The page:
Watson said that she does believe that COVID-19 has changed the environment on campus, but not in an obvious way. She said that since the campus has seen fewer students due to COVID-19, they have been able to rollback energy consumption, like turning off lights in buildings that are not being occupied like they used to be.

“So we have a lot of great technology in place and procedures to scale back buildings when they would be populated,” Watson said. “This normally happens during planned break periods. So for example, some summer sessions over the holiday break, we set back some of those building's, you know, energy systems, lighting systems, so we're not using energy when the building is depopulated.”

Watson said that the Office of Sustainability Initiatives did face large budget cuts since COVID-19 shut down campus last year. She said that although it did lose its entire student staff to the budget cuts, the office has been partnering with the Utilities and Energy Services to expand the Climate Action Plan in 2021.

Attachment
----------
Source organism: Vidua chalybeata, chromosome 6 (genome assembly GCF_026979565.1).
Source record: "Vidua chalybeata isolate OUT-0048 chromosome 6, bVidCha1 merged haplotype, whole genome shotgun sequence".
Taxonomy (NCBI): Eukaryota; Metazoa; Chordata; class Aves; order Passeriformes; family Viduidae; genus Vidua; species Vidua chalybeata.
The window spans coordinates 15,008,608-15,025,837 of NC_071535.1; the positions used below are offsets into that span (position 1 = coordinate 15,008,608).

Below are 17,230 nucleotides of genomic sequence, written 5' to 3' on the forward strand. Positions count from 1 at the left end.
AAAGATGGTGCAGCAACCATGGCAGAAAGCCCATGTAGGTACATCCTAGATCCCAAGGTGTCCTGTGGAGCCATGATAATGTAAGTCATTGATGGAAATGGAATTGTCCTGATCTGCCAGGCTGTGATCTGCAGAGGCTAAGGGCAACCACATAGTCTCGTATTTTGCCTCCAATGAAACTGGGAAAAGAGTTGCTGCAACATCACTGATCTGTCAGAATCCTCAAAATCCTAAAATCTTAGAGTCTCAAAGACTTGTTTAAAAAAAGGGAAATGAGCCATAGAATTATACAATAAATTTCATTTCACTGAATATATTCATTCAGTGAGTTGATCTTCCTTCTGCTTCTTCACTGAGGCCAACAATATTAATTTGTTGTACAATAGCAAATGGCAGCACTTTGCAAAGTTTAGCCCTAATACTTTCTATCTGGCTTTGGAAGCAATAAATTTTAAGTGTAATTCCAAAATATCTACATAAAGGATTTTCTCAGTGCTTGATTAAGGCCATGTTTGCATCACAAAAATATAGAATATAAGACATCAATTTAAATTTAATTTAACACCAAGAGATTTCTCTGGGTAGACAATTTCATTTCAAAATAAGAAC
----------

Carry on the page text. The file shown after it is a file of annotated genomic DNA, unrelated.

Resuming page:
“It’s going to be a year-long process with lots of campus engagement,” Watson said. “There's going to be a couple of town halls, at least five separate committees, presentations to administration, surveys, so on and so forth, that we can get lots of feedback to veer the direction of the plan, and get lots of community buy-in so that implementation goes a lot more smoothly, so that plan is you know, going to be a full year-long intensive process.”

While Watson believes that it will be a good year for the office, Emma Roehrig, the Student Government Sustainability and Innovation Coordinator, said that the cut to student staffing has set back a lot of the initiatives that the SG has been able to work on.

“So, before they had two outreach interns, two social media assistants, two reporting assistants, and then two engineering assistants. And now, all there is the director, Yara Watson,” Roehrig said. “So it's gone from a staff of like 10 to one, which is pretty sad because they were doing a lot of great programming and outreach.”